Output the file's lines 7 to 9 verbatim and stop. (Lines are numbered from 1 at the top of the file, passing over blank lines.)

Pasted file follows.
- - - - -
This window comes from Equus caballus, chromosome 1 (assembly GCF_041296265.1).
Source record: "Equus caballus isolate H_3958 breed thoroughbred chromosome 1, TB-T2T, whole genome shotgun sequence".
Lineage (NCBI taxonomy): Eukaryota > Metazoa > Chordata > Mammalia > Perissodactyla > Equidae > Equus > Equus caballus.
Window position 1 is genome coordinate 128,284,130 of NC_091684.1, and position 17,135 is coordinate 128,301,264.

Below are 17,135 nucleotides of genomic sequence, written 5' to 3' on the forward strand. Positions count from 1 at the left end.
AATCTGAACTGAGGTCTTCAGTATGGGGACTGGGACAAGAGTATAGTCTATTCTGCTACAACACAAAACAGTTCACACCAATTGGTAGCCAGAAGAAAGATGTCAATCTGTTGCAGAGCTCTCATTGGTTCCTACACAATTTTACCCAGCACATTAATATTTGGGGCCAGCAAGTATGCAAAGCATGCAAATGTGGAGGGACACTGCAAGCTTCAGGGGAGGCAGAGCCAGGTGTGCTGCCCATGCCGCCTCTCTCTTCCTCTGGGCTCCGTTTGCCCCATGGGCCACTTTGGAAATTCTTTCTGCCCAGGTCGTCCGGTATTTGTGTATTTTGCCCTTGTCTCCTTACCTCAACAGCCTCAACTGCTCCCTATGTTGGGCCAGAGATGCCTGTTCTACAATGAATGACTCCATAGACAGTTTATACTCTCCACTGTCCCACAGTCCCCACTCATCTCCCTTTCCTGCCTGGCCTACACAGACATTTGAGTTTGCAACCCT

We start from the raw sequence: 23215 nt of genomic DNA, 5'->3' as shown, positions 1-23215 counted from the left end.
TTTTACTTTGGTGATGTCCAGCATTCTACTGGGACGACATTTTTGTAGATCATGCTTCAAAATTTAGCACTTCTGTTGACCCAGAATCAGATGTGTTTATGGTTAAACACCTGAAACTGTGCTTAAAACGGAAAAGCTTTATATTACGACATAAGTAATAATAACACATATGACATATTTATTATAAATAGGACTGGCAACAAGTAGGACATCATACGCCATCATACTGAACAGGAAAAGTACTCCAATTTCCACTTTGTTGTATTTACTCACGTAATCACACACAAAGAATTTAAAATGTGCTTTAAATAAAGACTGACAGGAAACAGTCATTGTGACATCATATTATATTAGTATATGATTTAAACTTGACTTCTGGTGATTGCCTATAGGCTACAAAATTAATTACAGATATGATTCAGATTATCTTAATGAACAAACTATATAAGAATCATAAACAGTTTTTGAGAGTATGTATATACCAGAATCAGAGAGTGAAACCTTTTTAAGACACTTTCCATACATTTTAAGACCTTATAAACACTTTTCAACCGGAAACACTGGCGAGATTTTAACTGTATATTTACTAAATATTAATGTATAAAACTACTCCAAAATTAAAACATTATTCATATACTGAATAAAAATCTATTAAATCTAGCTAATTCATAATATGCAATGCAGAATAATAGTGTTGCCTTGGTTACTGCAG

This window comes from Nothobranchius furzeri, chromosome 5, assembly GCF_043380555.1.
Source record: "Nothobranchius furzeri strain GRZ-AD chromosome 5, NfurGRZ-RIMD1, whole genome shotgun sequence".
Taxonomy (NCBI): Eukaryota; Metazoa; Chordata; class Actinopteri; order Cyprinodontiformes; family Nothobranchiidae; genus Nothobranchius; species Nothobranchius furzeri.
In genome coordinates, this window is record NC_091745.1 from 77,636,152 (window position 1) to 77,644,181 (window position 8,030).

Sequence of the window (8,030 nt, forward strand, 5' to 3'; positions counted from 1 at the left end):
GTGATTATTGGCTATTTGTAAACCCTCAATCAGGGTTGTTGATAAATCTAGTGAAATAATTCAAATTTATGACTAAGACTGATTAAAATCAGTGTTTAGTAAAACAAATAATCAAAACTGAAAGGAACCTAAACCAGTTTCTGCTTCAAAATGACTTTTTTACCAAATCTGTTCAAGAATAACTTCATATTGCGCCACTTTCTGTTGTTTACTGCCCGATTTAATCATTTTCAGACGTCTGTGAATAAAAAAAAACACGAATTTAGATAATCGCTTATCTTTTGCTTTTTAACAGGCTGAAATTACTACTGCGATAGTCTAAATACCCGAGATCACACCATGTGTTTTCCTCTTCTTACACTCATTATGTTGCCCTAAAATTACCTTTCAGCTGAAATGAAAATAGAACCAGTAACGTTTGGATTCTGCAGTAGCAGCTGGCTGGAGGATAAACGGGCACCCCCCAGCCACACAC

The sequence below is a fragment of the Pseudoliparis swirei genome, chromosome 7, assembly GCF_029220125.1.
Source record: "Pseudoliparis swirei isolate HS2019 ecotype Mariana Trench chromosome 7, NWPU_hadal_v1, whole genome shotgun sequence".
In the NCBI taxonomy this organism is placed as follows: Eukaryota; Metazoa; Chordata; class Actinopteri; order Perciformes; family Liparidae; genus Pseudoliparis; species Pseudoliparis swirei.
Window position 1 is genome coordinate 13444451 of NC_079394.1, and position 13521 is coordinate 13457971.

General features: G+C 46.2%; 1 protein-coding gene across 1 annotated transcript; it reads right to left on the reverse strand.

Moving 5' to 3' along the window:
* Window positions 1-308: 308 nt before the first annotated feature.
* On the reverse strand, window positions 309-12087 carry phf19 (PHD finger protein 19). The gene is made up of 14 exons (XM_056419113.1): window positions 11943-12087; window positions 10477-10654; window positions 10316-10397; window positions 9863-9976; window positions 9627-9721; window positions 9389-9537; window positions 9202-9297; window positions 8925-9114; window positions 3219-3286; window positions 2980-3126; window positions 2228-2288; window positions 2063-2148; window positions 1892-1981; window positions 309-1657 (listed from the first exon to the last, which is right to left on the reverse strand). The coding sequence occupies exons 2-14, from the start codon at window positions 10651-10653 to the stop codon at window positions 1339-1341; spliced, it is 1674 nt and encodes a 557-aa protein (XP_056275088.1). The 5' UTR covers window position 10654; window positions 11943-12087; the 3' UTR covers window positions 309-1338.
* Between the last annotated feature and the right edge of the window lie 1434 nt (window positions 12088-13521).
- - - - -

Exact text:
We start from the raw sequence: 23215 nt of genomic DNA, 5'->3' as shown, positions 1-23215 counted from the left end.
TTTTACTTTGGTGATGTCCAGCATTCTACTGGGACGACATTTTTGTAGATCATGCTTCAAAATTTAGCACTTCTGTTGACCCAGAATCAGATGTGTTTATGGTTAAACACCTGAAACTGTGCTTAAAACGGAAAAGCTTTATATTACGACATAAGTAATAATAACACATATGACATATTTATTATAAATAGGACTGGCAACAAGTAGGACATCATACGCCATCATACTGAACAGGAAAAGTACTCCAATTTCCACTTTGTTGTATTTACTCACGTAATCACACACAAAGAATTTAAAATGTGCTTTAAATAAAGACTGACAGGAAACAGTCATTGTGACATCATATTATATTAGTATATGATTTAAACTTGACTTCTGGTGATTGCCTATAGGCTACAAAATTAATTACAGATATGATTCAGATTATCTTAATGAACAAACTATATAAGAATCATAAACAGTTTTTGAGAGTATGTATATACCAGAATCAGAGAGTGAAACCTTTTTAAGACACTTTCCATACATTTTAAGACCTTATAAACACTTTTCAACCGGAAACACTGGCGAGATTTTAACTGTATATTTACTAAATATTAATGTATAAAACTACTCCAAAATTAAAACATTATTCATATACTGAATAAAAATCTATTAAATCTAGCTAATTCATAATATGCAATGCAGAATAATAGTGTTGCCTTGGTTACTGCAG

This window comes from Nothobranchius furzeri, chromosome 5, assembly GCF_043380555.1.